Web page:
While many argue investment-based criteria for immigration are wrong or at least problematic, skill-based criteria remain relatively uncontroversial. This is normatively inconsistent. The author of this article assesses three prominent normative objections to investment-based selection criteria for immigrants: (i) that they wrongfully discriminate between prospective immigrants (ii) that they are unfair, and (iii) that they undermine political equality among citizens. The author argues that either skill-based criteria are equally susceptible to these objections, or that investment-based criteria are equally shielded from them. Indeed, in some ways investment-based criteria are less normatively problematic than skill-based criteria. Given this analysis, the resistance to investment-based migration criteria, but not to skill-based criteria, is inconsistent.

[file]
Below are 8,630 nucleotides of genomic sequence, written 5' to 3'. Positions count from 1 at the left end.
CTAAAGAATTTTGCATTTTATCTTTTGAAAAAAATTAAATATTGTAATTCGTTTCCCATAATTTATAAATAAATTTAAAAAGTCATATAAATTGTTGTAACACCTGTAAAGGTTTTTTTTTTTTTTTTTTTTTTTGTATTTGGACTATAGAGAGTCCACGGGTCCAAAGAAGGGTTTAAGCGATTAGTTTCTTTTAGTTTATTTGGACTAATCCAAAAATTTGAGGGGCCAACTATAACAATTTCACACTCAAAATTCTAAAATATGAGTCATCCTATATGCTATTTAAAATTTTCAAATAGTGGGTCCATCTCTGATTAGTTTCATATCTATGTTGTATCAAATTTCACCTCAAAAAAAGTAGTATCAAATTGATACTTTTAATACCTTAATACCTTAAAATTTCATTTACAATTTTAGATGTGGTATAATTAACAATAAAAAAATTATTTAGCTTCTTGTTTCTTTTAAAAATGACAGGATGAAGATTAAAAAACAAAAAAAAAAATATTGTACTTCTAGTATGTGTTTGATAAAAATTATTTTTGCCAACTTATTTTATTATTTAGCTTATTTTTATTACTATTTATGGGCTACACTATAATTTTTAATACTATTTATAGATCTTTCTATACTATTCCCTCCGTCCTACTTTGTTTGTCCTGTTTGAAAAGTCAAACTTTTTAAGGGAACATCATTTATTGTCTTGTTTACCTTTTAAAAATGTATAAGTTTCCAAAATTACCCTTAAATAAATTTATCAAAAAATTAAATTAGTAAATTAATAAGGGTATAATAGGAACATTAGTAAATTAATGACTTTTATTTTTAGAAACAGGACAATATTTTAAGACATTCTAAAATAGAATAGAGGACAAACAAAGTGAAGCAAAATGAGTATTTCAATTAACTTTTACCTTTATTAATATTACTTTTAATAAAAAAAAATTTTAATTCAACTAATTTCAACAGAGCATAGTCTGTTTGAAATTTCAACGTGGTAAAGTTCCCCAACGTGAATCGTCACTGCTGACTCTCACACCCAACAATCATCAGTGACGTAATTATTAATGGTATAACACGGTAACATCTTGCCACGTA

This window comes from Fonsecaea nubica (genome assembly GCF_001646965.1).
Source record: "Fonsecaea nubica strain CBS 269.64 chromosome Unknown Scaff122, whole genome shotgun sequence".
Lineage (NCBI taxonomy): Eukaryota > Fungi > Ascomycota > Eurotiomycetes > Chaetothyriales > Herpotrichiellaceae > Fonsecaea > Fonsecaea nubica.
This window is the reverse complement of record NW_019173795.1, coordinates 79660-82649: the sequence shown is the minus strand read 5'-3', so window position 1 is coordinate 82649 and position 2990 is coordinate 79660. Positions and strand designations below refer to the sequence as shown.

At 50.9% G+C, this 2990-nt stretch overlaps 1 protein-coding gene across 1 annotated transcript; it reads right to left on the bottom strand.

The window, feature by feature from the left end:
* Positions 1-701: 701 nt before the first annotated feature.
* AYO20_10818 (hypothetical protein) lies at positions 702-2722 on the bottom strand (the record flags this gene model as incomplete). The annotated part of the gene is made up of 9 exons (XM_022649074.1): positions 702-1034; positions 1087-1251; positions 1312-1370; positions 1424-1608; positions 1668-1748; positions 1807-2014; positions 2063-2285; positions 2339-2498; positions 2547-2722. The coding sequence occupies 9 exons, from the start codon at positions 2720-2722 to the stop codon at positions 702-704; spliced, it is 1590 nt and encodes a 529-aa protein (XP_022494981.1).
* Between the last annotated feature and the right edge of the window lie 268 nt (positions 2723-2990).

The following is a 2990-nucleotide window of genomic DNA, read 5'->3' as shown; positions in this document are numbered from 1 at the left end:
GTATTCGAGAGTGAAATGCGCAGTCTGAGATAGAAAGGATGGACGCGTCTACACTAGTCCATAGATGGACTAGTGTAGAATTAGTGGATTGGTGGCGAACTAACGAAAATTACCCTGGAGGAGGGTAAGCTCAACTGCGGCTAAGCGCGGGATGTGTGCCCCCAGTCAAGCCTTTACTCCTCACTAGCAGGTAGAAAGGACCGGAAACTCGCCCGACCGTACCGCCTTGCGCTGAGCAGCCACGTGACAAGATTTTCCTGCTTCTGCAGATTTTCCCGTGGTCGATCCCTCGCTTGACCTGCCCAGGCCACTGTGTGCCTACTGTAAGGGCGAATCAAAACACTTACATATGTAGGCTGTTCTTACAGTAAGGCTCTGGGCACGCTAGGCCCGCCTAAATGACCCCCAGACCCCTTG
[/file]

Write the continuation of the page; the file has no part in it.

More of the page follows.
Lior Erez, In for a Penny, or: If you Disapprove of Investment Migration, Why Do You Approve of High-Skilled Migration?, Moral Philosophy and Politics, 2019.